Herta Muller

Macmillan sci-fi imprint Tor/Forge announced this week that all of its e-books will be DRM-free by July, making it the first major publishing house to drop the digital restriction. In effect, this means that any Tor e-book bought on a Kindle will now be readable on an iPad or Sony e-reader or Nook—thus loosening Amazon’s control over the e-books it sells, which are currently only accessible through a Kindle.

At Salon, Jason Farago argues that novels written by straight authors about gay characters, like Herta Muller’s The Hunger Angel, Jennifer Egan’s A Visit from the Goon Squad, and Chad Harbach’s The Art of Fielding, is a sign that “homosexuality may no longer be the taboo it once was, for writers—and for readers.”

Congratulations to Bookforum contributor Jacob Silverman for winning Jeopardy last night. He's on again tonight, and we hope he keeps it up...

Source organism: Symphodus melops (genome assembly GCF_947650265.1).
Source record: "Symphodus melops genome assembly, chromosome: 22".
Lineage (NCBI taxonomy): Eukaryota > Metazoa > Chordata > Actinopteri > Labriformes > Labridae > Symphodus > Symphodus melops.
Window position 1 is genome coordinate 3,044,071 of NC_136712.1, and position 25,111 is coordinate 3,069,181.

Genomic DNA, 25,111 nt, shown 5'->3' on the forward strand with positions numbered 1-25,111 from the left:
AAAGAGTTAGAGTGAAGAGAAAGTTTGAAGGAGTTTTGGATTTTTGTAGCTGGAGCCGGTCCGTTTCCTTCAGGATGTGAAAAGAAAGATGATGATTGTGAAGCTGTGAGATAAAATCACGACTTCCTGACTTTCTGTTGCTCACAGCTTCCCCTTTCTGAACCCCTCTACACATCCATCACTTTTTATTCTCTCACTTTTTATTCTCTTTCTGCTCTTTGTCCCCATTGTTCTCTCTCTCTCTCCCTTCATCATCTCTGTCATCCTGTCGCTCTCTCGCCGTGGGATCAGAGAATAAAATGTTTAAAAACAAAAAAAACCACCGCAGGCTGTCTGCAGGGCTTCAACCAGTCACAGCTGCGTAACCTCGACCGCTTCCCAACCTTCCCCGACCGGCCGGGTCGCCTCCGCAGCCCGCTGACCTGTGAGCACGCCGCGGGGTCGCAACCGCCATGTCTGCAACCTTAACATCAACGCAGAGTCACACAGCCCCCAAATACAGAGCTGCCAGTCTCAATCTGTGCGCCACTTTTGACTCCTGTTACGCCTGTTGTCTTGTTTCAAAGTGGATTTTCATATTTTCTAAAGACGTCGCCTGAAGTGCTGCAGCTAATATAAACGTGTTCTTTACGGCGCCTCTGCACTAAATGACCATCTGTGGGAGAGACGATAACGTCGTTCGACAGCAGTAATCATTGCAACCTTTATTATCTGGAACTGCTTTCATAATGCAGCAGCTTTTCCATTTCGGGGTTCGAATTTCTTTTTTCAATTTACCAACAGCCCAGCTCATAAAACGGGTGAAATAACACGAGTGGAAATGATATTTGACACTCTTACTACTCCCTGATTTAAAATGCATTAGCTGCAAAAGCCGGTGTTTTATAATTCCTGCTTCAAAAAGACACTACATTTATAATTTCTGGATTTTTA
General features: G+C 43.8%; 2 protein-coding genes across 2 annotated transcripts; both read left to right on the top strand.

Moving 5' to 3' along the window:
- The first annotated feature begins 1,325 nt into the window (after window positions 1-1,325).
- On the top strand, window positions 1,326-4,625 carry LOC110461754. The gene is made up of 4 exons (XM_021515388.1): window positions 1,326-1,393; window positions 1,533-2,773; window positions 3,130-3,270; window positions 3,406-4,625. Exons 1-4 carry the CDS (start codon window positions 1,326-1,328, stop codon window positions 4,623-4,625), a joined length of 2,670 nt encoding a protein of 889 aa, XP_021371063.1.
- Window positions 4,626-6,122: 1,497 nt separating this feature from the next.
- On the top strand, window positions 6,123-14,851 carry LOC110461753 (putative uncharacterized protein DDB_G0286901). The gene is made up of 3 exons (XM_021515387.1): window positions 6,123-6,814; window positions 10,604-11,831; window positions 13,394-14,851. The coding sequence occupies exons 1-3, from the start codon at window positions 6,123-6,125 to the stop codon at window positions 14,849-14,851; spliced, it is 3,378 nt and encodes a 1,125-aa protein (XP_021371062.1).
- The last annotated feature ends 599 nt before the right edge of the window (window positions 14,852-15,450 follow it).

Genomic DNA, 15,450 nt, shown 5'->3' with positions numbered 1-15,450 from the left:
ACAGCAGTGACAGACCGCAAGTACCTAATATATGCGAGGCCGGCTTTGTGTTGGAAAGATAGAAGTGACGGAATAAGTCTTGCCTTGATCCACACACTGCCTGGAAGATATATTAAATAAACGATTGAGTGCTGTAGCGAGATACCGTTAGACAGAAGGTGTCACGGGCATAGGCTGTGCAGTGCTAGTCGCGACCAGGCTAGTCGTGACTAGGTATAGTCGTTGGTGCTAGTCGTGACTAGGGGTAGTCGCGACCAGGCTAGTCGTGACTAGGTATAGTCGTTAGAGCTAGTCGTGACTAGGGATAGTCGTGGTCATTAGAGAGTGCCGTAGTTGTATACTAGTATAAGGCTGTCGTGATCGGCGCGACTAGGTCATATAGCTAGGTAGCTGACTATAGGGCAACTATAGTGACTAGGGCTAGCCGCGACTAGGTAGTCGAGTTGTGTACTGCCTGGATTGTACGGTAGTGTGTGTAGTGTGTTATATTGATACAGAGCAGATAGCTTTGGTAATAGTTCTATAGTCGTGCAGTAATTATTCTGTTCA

At Htmlgiant, Lily Hoang asks writers if they’re friends with other writers whose work they don’t respect.

At his new blog “The Audacity of Despair,” The Wire creator and author David Simon explains why he’s “ambivalent” about posting his writings on his website: “Anything that says content should be free makes it hard for all writers, everywhere... A free internet is wonderful for democratized, unresearched commentary, and it works well as a library of sorts for content that no longer needs a defense of its copyright. But journalism, literature, film, music—these endeavors need people operating at the highest professional level and they need to make a living doing what they do.”

A Bronx cottage where Edgar Allen Poe lived for years will be awarded this week at the Lucy G. Moses Preservation Awards, known as the “Preservation Oscars.” The house, which Poe owned until his death in 1849, was built in 1812 and is now owned by the Bronx Historical Society.

Here is an in-depth history of Melville House’s “Art of the Novella” series, and of novellas in general in the age of #longform.